The story of chocolate, as far back as we know it, begins with the discovery of America. Until 1492, the Old World knew nothing at all about the delicious and stimulating flavor that was to become the favorite of millions.

The Court of King Ferdinand and Queen Isabella got its first look at the principal ingredient of chocolate when Columbus returned in triumph from America and laid before the Spanish throne a treasure trove of many strange and wonderful things. Click here

Growing the Cocoa Bean  |   Varieties of Cacao  |   Crop for Shipment  |   How to Make Cocoa Powder
Bean to Chocolate  |   What is Conching?  |   Automation Does the Job  |   A Sanitary Atmosphere
Eating Chocolates  |   Growing Chocolates  |   Chocolates just for kids

Suzanne's Chocolate Cake Recipe

My friend Suzanne served in the Peace Corps for two years in Kenya in the late Eighties. The Peace Corps at that time published a recipe book for their volunteers that provided a chocolate cake recipe that was special in that one could mix it in one pot, use vegetable oil, which was more readily available than butter, and cook in the same pot over a charcoal brazier.

Suzanne perfected the recipe, especially for cooking over the brazier, and since she had the only home for miles around with a cement floor, a tin roof, and good water, she would often play hostess to nearby volunteers and serve them this cake (usually sans frosting).

Once Suzanne returned to the States, she then spent months of trial and error, and several burnt cakes, to adjust the recipe for oven cooking (and layering and frosting). It is now her family's favorite cake, which they dub "Kenya Cake". A rich, easy to make chocolate cake, with a great history. Thanks so much Suzanne!

Cake ingredients:

3 cups all purpose flour
1 ½ tsp salt
¾ tsp baking powder
1 ½ tsp baking soda
2 2/3 cups sugar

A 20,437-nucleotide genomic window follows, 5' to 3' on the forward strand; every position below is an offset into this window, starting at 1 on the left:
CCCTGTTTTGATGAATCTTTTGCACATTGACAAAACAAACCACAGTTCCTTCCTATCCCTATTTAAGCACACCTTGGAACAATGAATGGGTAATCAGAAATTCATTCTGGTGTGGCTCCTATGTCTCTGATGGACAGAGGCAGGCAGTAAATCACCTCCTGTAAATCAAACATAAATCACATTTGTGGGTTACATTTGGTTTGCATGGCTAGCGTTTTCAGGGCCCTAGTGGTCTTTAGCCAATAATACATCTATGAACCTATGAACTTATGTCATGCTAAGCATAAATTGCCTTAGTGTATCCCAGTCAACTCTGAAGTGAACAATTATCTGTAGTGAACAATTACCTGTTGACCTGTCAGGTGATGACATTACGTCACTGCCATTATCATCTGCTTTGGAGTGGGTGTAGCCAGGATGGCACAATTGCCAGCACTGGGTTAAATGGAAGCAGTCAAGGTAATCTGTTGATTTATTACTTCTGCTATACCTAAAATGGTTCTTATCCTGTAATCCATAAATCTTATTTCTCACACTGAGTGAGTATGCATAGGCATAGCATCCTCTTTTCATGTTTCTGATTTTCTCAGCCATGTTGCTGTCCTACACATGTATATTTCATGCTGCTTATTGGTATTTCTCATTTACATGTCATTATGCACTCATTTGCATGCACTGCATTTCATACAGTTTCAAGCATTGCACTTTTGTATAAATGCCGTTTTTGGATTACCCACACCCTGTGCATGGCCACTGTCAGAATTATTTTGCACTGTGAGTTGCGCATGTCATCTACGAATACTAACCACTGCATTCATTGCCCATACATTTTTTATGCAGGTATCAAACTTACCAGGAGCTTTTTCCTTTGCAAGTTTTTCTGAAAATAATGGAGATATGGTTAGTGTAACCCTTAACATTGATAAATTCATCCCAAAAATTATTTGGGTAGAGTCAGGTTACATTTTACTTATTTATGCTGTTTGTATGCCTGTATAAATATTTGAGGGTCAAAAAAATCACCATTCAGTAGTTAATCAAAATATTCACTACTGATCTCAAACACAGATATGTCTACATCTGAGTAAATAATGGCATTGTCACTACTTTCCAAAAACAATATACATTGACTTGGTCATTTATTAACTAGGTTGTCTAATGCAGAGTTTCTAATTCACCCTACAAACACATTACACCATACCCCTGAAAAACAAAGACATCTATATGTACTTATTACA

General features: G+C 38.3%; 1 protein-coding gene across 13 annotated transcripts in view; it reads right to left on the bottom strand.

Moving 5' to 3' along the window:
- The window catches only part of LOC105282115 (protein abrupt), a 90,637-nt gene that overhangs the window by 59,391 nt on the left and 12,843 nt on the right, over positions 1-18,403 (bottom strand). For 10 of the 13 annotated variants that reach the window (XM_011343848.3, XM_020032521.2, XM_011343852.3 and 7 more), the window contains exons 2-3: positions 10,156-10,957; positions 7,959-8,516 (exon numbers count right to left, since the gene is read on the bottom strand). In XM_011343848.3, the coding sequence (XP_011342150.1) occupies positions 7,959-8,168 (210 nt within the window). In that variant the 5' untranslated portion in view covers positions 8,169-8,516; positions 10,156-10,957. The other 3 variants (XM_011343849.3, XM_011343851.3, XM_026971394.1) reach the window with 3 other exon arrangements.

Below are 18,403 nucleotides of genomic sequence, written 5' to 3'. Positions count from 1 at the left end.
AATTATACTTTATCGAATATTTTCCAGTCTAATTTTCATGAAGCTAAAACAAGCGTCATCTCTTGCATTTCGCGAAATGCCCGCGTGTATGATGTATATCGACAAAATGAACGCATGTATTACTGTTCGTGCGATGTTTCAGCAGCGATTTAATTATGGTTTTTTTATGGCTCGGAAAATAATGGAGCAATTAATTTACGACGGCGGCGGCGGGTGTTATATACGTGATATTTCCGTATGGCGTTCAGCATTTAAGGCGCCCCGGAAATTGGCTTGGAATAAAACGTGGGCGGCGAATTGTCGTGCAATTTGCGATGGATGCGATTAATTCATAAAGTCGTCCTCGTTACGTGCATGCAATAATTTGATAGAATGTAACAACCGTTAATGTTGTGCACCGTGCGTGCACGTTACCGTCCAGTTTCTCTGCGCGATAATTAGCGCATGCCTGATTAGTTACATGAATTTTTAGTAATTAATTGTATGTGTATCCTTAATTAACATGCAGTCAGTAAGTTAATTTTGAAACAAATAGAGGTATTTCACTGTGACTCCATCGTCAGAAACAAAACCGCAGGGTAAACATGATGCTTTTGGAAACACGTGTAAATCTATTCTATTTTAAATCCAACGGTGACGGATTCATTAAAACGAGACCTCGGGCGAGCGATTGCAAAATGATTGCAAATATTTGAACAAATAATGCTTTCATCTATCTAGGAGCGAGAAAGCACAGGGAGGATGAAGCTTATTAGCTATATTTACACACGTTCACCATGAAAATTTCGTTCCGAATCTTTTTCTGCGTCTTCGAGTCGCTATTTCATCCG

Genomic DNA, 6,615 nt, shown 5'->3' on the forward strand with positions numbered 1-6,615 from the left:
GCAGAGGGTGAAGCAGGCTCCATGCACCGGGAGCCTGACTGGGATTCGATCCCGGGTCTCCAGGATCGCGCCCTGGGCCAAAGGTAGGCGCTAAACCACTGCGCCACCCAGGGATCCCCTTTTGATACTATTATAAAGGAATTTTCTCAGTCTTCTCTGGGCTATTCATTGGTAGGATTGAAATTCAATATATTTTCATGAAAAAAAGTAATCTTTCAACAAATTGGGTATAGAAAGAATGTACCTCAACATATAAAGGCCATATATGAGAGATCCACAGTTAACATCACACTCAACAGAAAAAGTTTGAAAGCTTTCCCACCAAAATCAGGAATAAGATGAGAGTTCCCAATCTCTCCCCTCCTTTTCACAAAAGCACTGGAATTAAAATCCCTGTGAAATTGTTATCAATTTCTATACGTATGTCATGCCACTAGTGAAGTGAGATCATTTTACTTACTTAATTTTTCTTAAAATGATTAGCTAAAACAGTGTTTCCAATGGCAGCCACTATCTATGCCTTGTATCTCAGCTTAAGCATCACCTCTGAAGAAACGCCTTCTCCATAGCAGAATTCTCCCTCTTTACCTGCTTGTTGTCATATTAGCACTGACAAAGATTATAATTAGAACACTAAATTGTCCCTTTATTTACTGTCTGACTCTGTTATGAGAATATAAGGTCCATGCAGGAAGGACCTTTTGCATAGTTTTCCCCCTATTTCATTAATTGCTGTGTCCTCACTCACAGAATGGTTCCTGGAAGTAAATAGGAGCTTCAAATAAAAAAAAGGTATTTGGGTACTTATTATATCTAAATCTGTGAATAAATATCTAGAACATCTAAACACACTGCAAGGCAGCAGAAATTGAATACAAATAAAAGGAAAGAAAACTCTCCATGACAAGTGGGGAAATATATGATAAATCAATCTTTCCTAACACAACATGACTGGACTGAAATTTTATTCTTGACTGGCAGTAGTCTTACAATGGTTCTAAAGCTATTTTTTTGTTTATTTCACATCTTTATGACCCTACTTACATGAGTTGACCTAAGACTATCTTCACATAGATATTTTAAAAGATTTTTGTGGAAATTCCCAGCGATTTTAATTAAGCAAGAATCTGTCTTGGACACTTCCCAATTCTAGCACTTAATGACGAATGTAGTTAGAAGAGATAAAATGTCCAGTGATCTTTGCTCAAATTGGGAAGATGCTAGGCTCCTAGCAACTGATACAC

1 cup + 2 Tbsp cocoa

1 cup + 2 Tbsp water
1 cup + 2 Tbsp canola oil

5 large or 4 extra large/jumbo eggs
¾ cup water
1 ½ tsp vanilla

Frosting ingredients:

1 box powdered sugar
3/4 cup cocoa (use Van Houten, Droste, or other dark, high quality alkalized unsweetened cocoa.)
a flavoring liquid (water, vanilla, rum, cognac, kirsch, or amaretto)
1 1/2 cup butter - firm, not cold, not too soft

Cake instructions:
Preheat oven to 350°F.
1) In a large bowl, sift or whisk together flour, salt, baking powder, baking soda, sugar, and cocoa.
2) Add 1 cup and 2 tablespoons of water and 1 cup and 2 tablespoons of canola oil. Mix for 1 minute.
3) Add eggs, 3/4 cup of water, vanilla. Mix 5-6 minutes with a whisk, 3-4 minutes with a hand mixer, or 2 minutes with a KitchenAid mixer.
4) Pour into three 10" cake pans, bake at 350°F for 25-35 minutes (adjust for convection); test by placing and removing a. toothpick through the center at 25 minutes. When toothpick comes out clean, loosen from pans and then put back in the pans. Let cakes cool for 15 minutes. Keep in the pans, wrap in foil, and put in the freezer for at least 2 hours.
Frosting instructions:
This part is a little harder as it is really done to taste.
1) Put powdered sugar and 3/4 cup cocoa into a food processor. Pulse until blended.
2) Drizzle in, until about the consistency of firm butter, several tablespoons of flavoring liquid (water if you aren't looking for flavor beyond the cocoa and butter). To not put in too much liquid, but if you do, add cocoa or sugar. Taste. When the flavor and consistency is right,
3) add 1 1/2 cup of butter (firm, not cold and not too soft). A good rule of thumb is that both the butter and the sugar mixture should be slightly firmer than you would want it to be to spread it, since the mixing action of the food processor will warm it slightly. Pulse until blended.